Reason #7: Because there is hope of unity.
"I urge you, brothers, in the name of our Lord Jesus Christ, that all of you agree in what you say, and that there be no divisions among you, but that you be united in the same mind and in the same purpose." - 1 Corinthians 1:10
"So when you are offering your gift at the altar, if you remember that your brother or sister has something against you, leave your gift there before the altar and go; first be reconciled to your brother or sister, and then come and offer your gift." - Matthew 5:23-24
During my life I have investigated and embraced many different religions and philosophies, including Atheism, in my search for the truth. In all of them I have witnessed, from time to time, self-righteousness and hypocrisy raise their ugly heads - no more so than in me. So, when I was first exposed to the original Christian Church through the teachings of Eastern Orthodoxy - I saw, for the first time, the honest face of "fallen" humanity; the gritty reality of men and women who admitted their shortcomings openly and worshipped with a timeless authenticity that took my breath away. I went through a year as a Catechumen ("Student of the Mysteries") and earnestly studied Eastern Orthodox teachings and was received as a convert on Palm Sunday (Western Easter) in 2006.
ACROSS THE GREAT DIVIDE
During my studies I learned a lot about the "Great Schism" that had divided the Eastern Orthodox and Roman Catholic Church in 1054. Which, I believe, ultimately led to the so-called "Reformation" of the 16th century. This was Martin Luther's attempt to restore the Church to her original teachings. This in turn ultimately resulted in the proliferation over time of over 30,000 different versions of the Protestantism - all, for the most part, attempting to restore the Church to the "Original."
I believe that once the question of church authority was challenged through the spirit of self-righteousness combined with the temptation of political power - the door was open for the truth to descend into a personal preference, or a matter of democratic opinion. This process has ultimately resulted in the development of reformed religion, which includes Islam; all claiming to be the restoration of the truth, as originally intended by God.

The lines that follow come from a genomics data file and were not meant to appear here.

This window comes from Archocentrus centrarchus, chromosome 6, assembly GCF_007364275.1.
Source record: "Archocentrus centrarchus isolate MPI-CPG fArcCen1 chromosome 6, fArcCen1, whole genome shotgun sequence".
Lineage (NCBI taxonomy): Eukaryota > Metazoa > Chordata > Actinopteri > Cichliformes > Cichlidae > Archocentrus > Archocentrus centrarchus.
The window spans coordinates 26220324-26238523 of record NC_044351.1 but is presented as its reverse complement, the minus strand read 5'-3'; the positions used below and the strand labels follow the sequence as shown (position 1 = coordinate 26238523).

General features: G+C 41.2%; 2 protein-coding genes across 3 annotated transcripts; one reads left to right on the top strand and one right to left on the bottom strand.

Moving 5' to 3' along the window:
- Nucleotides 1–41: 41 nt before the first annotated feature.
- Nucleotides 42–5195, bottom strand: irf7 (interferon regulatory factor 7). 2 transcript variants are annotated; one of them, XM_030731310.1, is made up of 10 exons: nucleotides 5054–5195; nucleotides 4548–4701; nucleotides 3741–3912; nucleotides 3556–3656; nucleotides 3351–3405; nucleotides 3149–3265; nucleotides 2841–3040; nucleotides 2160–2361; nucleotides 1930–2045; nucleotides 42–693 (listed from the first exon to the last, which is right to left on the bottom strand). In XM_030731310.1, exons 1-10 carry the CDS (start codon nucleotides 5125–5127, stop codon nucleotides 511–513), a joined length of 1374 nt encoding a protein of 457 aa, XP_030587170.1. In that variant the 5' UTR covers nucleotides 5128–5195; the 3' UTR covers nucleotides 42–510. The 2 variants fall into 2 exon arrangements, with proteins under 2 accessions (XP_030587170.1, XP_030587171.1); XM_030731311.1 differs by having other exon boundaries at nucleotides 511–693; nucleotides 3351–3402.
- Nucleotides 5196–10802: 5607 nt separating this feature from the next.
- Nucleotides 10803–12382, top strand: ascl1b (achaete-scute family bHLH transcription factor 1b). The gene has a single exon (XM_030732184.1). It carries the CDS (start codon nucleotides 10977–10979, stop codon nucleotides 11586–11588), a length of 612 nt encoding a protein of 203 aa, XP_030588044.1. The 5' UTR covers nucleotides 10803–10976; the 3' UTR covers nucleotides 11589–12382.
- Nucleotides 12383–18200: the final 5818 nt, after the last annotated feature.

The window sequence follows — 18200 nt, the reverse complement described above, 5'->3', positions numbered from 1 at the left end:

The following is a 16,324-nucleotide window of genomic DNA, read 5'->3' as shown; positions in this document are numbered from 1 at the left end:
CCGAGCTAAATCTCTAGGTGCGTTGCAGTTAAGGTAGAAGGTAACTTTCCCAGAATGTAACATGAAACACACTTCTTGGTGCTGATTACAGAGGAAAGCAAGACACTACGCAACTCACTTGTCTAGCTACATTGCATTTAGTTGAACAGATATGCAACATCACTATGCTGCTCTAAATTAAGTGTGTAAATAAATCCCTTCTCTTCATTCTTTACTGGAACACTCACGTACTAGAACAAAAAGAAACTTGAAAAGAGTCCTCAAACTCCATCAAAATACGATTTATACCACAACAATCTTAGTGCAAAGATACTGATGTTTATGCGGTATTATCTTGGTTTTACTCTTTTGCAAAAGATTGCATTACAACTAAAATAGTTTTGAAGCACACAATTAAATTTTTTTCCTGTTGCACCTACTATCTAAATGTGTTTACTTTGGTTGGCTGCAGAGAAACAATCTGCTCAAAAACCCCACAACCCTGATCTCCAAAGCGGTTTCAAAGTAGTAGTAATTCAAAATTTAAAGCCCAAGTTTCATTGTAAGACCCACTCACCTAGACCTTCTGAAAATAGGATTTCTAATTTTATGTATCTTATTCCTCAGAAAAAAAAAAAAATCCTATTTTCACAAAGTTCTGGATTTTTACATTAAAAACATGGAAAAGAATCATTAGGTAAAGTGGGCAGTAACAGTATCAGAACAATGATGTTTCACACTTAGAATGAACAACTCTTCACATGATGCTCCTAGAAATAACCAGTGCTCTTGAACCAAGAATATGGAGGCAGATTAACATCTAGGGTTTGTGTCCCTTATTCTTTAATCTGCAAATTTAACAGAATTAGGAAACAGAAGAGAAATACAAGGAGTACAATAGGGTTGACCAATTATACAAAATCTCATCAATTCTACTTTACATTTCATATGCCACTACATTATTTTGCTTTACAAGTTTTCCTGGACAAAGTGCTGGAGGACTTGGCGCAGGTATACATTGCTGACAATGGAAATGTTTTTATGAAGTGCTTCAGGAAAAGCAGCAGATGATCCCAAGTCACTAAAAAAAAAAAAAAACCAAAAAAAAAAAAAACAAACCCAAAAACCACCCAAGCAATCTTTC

I have neither the knowledge nor the right platform in this blog to go into all the contentions and disputes that caused the division between the Christian East and West - if you're interested in seeing perspectives from both sides I'd recommend that you put aside a long bad weather weekend and spend some quality time with Google!!!
COME TOGETHER, OVER ME
Let me sum up my thoughts by stating that I had originally sided with the Eastern Orthodox viewpoint that the Roman Catholics had broken away from their Eastern Orthodox brethren. But, over the years, as I've studied the matter, and more importantly, focused on the efforts that have been made on both sides to resolve the differences - I've come to the conclusion that although both sides had exhibited poor judgement and irrational actions, and did not ultimately honor the traditions that they both claimed to equally uphold; with regard to making effort for reconciliation - which is the TRUE Christian way, it is the Roman Catholic Church that is responding, albeit slowly, to the call for unity.
This opinion, together with the fact that the Roman Catholic Church already considered me, as a Chrismated (confirmed) Orthodox Christian, to be in communion, was a significant reason for my conversion to Catholicism in 2008.